‘The Matrix cannot tell you who you are,’ Trinity explains to Neo after his first trip back into the world that he used to think was real, but now sees as a computer-generated illusion. For real answers, they have to visit the Oracle, who made the prophecy about the coming One, who they hope is Neo. She has been ‘with us from the beginning,’ says Morpheus, ‘a guide to help you find the path’. So they take him to see her in a flat, containing a sitting room full of other hopefuls. Morpheus tells Neo, ‘I can only show you the door. You have to walk through it.’ When he is invited into her presence, he finds a black woman, smoking and cooking in a kitchen, with the Latin for ‘Know Thyself’ on the wall. She examines his mouth, eyes and hands, and warns him of the difficult choices that lie for him on the journey ahead.

In this scene from The Matrix, the figure of the Oracle draws on a number of strands, most obviously the ancient Greek oracle at Delphi. Here too, there was a waiting-room with the text ‘Know Thyself’ in Greek on the wall, an inner sanctum full of incense smoke, and a priestess who spoke in riddles, often capable of several interpretations which was useful when the future turned out unexpectedly. Thus King Croesus, encouraged by the oracle that if he invaded his neighbour ‘a great kingdom would be lost’, did invade-and lost his own kingdom! In the Hitchhiker’s Guide to the Galaxy, our heroes steal the latest spaceship, Heart of Gold, equipped with ‘improbability drive’, and travel across the galaxy to find out who is really running the universe. It transpires that there is an old man with a cat in a shed on a deserted planet, whom people come and ask whether they should do this or that. The fates of billions rest upon his totally random answers, which the enquirers then go and put into action.

The ancient Jewish prophets often brought messages from God which they called ‘oracles’ – see particularly the prophecies of Isaiah. However, in other books of the Hebrew scriptures, the idea of the wisdom of God becomes personified in the female figure of Wisdom. The book of Proverbs has many pithy, short sayings, and even some riddles, about the wise thing to do or the right path to take, but chapter 8 gives a long speech to Wisdom herself. Like the Oracle, she has been ‘from the beginning’ when God created her first of all (8:22). Her words are neither random, like the old man in Hitchhiker’s Guide, nor riddling like the Greek priestess, but they are the wisdom which comes from the ‘fear of the Lord’ (8:13). Her instruction is better than silver” 1 choice gold’ or jewels’ and people should seek to fill their treasuries with her advice, not the illusions of this world (8:10-11, 2 1). She hates evil, pride and lies and wants kings and rulers to govern rightly by her precepts in the ‘way of righteousness, along the paths of justice’ (8:13-20). Like Neo, a wise person Will be examined by her and listen to her, coming daily to wait at her door-and this is the path which leads to ‘life and obtains favour from the Lord’ (8:34-35).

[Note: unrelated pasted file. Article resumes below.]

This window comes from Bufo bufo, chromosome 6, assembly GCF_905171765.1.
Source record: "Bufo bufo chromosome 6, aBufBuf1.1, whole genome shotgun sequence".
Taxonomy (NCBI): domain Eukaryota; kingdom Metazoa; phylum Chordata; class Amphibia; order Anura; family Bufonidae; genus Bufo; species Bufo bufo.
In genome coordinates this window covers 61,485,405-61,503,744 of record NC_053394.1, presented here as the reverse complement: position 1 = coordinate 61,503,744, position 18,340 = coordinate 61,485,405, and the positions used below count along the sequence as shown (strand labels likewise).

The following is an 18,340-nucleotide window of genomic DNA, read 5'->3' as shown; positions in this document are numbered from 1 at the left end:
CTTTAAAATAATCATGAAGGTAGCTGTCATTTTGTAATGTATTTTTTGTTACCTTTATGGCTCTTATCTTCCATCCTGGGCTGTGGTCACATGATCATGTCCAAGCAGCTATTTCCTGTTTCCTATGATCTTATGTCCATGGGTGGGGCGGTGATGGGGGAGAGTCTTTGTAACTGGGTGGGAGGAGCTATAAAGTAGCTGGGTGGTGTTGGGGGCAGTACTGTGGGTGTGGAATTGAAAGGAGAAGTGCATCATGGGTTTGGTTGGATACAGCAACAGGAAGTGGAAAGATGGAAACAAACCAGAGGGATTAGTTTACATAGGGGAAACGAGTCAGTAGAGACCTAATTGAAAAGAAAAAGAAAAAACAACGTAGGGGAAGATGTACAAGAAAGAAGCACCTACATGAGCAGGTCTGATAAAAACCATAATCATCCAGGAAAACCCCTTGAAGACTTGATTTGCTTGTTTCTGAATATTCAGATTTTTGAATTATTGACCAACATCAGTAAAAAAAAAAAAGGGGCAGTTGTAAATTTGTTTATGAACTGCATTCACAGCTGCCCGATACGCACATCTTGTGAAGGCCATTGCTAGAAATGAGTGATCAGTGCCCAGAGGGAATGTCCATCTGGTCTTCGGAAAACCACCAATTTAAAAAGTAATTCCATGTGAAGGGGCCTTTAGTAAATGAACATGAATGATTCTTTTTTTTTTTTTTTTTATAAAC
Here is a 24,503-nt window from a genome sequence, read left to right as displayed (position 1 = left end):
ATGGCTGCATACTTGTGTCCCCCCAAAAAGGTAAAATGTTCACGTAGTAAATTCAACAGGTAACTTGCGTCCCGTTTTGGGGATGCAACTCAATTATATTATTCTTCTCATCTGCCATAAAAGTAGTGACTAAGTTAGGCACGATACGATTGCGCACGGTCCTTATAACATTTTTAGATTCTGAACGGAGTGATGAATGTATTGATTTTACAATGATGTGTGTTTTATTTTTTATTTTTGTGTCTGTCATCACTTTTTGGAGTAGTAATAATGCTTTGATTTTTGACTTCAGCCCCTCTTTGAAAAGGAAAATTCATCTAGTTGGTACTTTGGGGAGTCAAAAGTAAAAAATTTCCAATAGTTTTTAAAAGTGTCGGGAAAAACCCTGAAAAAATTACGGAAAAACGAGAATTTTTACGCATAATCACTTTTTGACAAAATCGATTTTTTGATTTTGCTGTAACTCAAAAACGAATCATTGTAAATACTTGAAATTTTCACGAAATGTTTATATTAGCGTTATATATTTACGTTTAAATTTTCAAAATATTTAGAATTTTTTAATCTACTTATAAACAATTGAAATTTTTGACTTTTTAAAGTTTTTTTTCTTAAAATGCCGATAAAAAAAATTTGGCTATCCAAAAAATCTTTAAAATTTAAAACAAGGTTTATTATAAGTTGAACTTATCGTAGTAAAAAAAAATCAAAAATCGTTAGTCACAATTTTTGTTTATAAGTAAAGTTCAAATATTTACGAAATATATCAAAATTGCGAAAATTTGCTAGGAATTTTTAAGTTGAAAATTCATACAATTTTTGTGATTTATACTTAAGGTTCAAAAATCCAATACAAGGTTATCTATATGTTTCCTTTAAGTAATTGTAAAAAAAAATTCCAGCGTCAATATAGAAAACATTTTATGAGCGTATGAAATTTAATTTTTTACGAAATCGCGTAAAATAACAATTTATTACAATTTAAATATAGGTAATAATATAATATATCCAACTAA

The Matrix starts with Trinity, who somehow looks a lot older than she must be, escaping from the cops and “agents” who run the show. Agent Smith, who turns out to be the nemesis in this story, tells the senior officer, “Your men are already dead.” And I guess this is the point – we are already dead and need to be resurrected; but before that can happen we need to be made aware of our deaths. The contemplative writer Anthony de Mello encouraged people to meditate on an image of their own future rotting corpse, not for morbidity’s sake, but because he believed that we can only truly live once we have confronted the inevitability of our death. Trinity has awoken from her living nightmare, and nothing can harm her, because she knows that nothing can be worse than what she used to live in. And the early scenes show how she has trained her mind to control her responses when she flies through a window, her body wants to he on the floor, but her mind and voice say “GET UP so she does. She has managed to find a happy medium between spirit and flesh.